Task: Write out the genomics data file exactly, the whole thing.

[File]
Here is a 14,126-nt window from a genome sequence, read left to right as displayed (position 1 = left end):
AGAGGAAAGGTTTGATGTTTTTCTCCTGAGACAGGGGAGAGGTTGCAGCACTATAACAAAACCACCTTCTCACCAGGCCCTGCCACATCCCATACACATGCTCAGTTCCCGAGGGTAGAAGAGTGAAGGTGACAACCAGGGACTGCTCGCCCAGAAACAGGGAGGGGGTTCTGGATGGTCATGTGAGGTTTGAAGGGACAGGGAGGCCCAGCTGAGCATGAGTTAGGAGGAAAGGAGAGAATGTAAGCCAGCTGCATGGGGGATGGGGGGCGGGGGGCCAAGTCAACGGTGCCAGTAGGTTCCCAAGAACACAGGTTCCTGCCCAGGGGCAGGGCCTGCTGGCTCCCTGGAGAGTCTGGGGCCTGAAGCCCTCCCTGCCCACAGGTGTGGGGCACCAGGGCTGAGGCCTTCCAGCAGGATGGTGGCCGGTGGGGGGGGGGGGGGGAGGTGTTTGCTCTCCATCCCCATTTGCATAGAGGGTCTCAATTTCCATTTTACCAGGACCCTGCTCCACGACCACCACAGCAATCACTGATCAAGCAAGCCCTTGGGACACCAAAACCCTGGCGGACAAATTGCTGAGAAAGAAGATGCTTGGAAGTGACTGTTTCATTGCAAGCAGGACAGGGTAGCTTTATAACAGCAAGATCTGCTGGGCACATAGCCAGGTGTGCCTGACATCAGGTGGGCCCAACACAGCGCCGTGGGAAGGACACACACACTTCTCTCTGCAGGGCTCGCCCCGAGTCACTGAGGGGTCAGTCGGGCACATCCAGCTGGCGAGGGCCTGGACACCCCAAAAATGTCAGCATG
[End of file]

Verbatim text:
Here is a 14,126-nt window from a genome sequence, read left to right as displayed (position 1 = left end):
AGAGGAAAGGTTTGATGTTTTTCTCCTGAGACAGGGGAGAGGTTGCAGCACTATAACAAAACCACCTTCTCACCAGGCCCTGCCACATCCCATACACATGCTCAGTTCCCGAGGGTAGAAGAGTGAAGGTGACAACCAGGGACTGCTCGCCCAGAAACAGGGAGGGGGTTCTGGATGGTCATGTGAGGTTTGAAGGGACAGGGAGGCCCAGCTGAGCATGAGTTAGGAGGAAAGGAGAGAATGTAAGCCAGCTGCATGGGGGATGGGGGGCGGGGGGCCAAGTCAACGGTGCCAGTAGGTTCCCAAGAACACAGGTTCCTGCCCAGGGGCAGGGCCTGCTGGCTCCCTGGAGAGTCTGGGGCCTGAAGCCCTCCCTGCCCACAGGTGTGGGGCACCAGGGCTGAGGCCTTCCAGCAGGATGGTGGCCGGTGGGGGGGGGGGGGGGAGGTGTTTGCTCTCCATCCCCATTTGCATAGAGGGTCTCAATTTCCATTTTACCAGGACCCTGCTCCACGACCACCACAGCAATCACTGATCAAGCAAGCCCTTGGGACACCAAAACCCTGGCGGACAAATTGCTGAGAAAGAAGATGCTTGGAAGTGACTGTTTCATTGCAAGCAGGACAGGGTAGCTTTATAACAGCAAGATCTGCTGGGCACATAGCCAGGTGTGCCTGACATCAGGTGGGCCCAACACAGCGCCGTGGGAAGGACACACACACTTCTCTCTGCAGGGCTCGCCCCGAGTCACTGAGGGGTCAGTCGGGCACATCCAGCTGGCGAGGGCCTGGACACCCCAAAAATGTCAGCATG